Fibers and Finishes
Green Building Systems
We like to use hemp even more than organic cotton. Hemp is always grown organically, is more durable than cotton, can be grown almost anywhere, and does not deplete the soil (even organic cotton causes some soil depletion). Unfortunately, hemp is artificially expensive because it must be imported (its growth is banned here in the US). Most hemp is imported from Hungary, Romania and China. We used hemp to cover some of our “salvaged” chairs, and to make some of our curtains. Unfortunately, it was a too expensive for use throughout the house.
In one of our many attempts to keep things as natural as possible we tried to use hemp rope soaked in linseed oil as a caulk. Historically hemp was used for nautical purposes and holds up quite well when wet. However, our cats enjoyed playing with the hemp rope and quickly pulled it out of position. We made our peace with “green” caulk (often silicone caulk) and have used it instead.
Because of its ability to handle moisture, we wanted to use hemp burlap to reinforce the straw around the windows. Due to the prohibitive expense, we opted for burlap made of jute, a fiber that grows naturally in hot climates like India and Indonesia.
In addition to hemp, we also used organic cotton, naturally-dyed silk and wool, and recycled fabric (like old saris) for curtains and bedspreads. Our mattress is made of organic cotton and wool. When we have used traditional cotton , we have washed it first with environmentally friendly soap, hot water and vinegar to take off the chemical finish.
Lime washed walls, non toxic Oil Stain on the doors, natural fiber flooring, and two "truth windows" in the mud room.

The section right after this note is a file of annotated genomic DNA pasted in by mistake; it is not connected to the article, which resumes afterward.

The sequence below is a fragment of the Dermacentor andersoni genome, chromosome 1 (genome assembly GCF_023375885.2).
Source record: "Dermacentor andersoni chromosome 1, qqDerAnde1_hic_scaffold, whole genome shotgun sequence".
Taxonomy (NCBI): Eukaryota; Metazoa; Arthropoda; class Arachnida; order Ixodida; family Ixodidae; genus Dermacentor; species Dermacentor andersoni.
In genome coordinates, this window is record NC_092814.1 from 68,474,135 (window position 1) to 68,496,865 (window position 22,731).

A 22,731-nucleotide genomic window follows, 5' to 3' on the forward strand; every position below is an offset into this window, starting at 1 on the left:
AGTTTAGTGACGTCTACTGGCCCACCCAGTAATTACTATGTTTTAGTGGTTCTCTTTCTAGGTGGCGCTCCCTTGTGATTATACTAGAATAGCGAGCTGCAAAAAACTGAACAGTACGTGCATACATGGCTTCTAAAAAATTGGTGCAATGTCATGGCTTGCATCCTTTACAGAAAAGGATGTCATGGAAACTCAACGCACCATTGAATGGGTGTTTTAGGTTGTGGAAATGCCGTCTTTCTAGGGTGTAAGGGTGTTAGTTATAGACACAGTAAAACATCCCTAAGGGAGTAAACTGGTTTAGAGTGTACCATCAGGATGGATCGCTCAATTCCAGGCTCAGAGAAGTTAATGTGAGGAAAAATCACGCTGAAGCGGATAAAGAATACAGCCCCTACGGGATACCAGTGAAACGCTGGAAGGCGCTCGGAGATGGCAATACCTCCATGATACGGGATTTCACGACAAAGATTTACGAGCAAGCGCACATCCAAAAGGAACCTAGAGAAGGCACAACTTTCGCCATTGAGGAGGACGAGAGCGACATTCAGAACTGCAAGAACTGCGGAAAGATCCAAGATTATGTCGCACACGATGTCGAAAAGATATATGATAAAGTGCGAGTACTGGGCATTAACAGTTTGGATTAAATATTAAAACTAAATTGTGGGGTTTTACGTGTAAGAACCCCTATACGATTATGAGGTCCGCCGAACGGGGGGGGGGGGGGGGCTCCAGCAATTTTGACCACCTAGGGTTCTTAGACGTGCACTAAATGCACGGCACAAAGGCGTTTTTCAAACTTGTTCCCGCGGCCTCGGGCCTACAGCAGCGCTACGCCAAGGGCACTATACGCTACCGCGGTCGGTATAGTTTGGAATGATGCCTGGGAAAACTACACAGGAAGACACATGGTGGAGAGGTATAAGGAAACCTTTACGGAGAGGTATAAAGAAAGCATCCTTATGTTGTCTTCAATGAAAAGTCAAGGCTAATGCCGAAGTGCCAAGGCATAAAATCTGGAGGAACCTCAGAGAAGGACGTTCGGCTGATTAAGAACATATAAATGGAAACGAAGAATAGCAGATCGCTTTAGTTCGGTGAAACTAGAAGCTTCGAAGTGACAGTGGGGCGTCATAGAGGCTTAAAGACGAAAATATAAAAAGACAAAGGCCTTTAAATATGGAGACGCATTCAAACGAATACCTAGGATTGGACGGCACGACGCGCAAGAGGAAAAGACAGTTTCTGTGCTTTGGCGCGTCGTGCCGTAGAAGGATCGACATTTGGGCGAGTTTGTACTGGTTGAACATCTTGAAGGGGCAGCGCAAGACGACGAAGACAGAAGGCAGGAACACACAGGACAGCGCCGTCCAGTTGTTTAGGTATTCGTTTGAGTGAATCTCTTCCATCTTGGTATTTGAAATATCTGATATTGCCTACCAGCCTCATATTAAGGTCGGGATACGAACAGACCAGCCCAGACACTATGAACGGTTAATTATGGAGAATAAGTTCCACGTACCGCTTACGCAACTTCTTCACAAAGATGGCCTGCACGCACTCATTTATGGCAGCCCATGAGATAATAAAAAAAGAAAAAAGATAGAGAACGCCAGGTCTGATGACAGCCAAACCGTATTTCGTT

Non-toxic paints and finishes were used for our floors and cabinets. No plywood or other treated wood was used anywhere in the house or furniture. We tested many paints and finishes when building our original home and have continued to test products every time we have built something new ( ie bookcases, closets).
An early attempt at making homemade floor finish from tung oil and naturally derived turpentine was moderately successful but the floor and trim finishes we have found to be the most pleasant to work with are from OSMO and are made in Germany. The entire line of oil based OSMO products (available through ecohaus.com) is excellent, but like many high quality “green finishes” is quite expensive. When we can, we have avoided finishes (as in our unfinished bathroom walls), and when we must use a finish we look for the most durable environmentally finish we can find. In the long run durability is more important as most toxicity occurs during application. Luckily, OSMO has proved to be more durable than even comparable mainstream finishes!
Hemp, old saris and found fabrics in one incarnation of the living room.
Most of our house does not have regular walls that need to be painted. Our exterior walls are made from straw bales covered in plaster and whitewash, and our interior partition walls are old fashioned plaster and lathe, also whitewashed. When large expanses of sheet rocked surface needed to be painted ( as in our attic/office ceiling) we experimented with various low VOC paints and have found them all to be comparable. We prefer to use as natural a product as possible and in a bedroom would definitely opt for a more natural product than one that says simply “low VOC”.
Even low VOC products can off gas over time and can be deceptive because we cannot smell them. I would prefer an obvious VOC smell for a few days followed by a totally cured product to an apparently odorless product that still may be releasing harmful substances into the air. In our new building we are using a bit more sheetrock, along with both painted and unpainted wood. We will be experimenting with a few finishes and will report our findings here.